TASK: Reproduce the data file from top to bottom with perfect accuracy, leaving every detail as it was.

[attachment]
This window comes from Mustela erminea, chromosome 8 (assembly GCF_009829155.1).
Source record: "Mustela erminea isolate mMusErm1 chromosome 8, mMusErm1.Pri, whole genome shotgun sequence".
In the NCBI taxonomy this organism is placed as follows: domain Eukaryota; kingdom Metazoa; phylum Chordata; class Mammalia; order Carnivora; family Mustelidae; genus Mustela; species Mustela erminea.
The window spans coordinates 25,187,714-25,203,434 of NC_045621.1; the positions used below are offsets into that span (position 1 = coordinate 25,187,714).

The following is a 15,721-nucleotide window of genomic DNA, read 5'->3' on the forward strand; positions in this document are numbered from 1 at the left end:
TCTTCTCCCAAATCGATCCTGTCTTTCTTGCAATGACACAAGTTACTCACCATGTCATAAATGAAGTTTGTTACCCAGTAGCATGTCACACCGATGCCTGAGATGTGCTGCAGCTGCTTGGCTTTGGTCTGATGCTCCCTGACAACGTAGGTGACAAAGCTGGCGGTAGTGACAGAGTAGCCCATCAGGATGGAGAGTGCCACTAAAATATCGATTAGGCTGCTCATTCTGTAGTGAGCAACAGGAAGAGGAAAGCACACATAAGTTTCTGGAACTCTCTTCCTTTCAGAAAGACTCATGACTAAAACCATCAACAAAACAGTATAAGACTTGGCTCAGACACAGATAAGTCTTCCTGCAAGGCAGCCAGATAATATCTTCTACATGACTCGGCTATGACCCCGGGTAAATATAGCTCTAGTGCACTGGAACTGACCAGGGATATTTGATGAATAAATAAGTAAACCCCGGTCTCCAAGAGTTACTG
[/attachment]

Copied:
This window comes from Mustela erminea, chromosome 8 (assembly GCF_009829155.1).
Source record: "Mustela erminea isolate mMusErm1 chromosome 8, mMusErm1.Pri, whole genome shotgun sequence".
In the NCBI taxonomy this organism is placed as follows: domain Eukaryota; kingdom Metazoa; phylum Chordata; class Mammalia; order Carnivora; family Mustelidae; genus Mustela; species Mustela erminea.
The window spans coordinates 25,187,714-25,203,434 of NC_045621.1; the positions used below are offsets into that span (position 1 = coordinate 25,187,714).

The following is a 15,721-nucleotide window of genomic DNA, read 5'->3' on the forward strand; positions in this document are numbered from 1 at the left end:
TCTTCTCCCAAATCGATCCTGTCTTTCTTGCAATGACACAAGTTACTCACCATGTCATAAATGAAGTTTGTTACCCAGTAGCATGTCACACCGATGCCTGAGATGTGCTGCAGCTGCTTGGCTTTGGTCTGATGCTCCCTGACAACGTAGGTGACAAAGCTGGCGGTAGTGACAGAGTAGCCCATCAGGATGGAGAGTGCCACTAAAATATCGATTAGGCTGCTCATTCTGTAGTGAGCAACAGGAAGAGGAAAGCACACATAAGTTTCTGGAACTCTCTTCCTTTCAGAAAGACTCATGACTAAAACCATCAACAAAACAGTATAAGACTTGGCTCAGACACAGATAAGTCTTCCTGCAAGGCAGCCAGATAATATCTTCTACATGACTCGGCTATGACCCCGGGTAAATATAGCTCTAGTGCACTGGAACTGACCAGGGATATTTGATGAATAAATAAGTAAACCCCGGTCTCCAAGAGTTACTG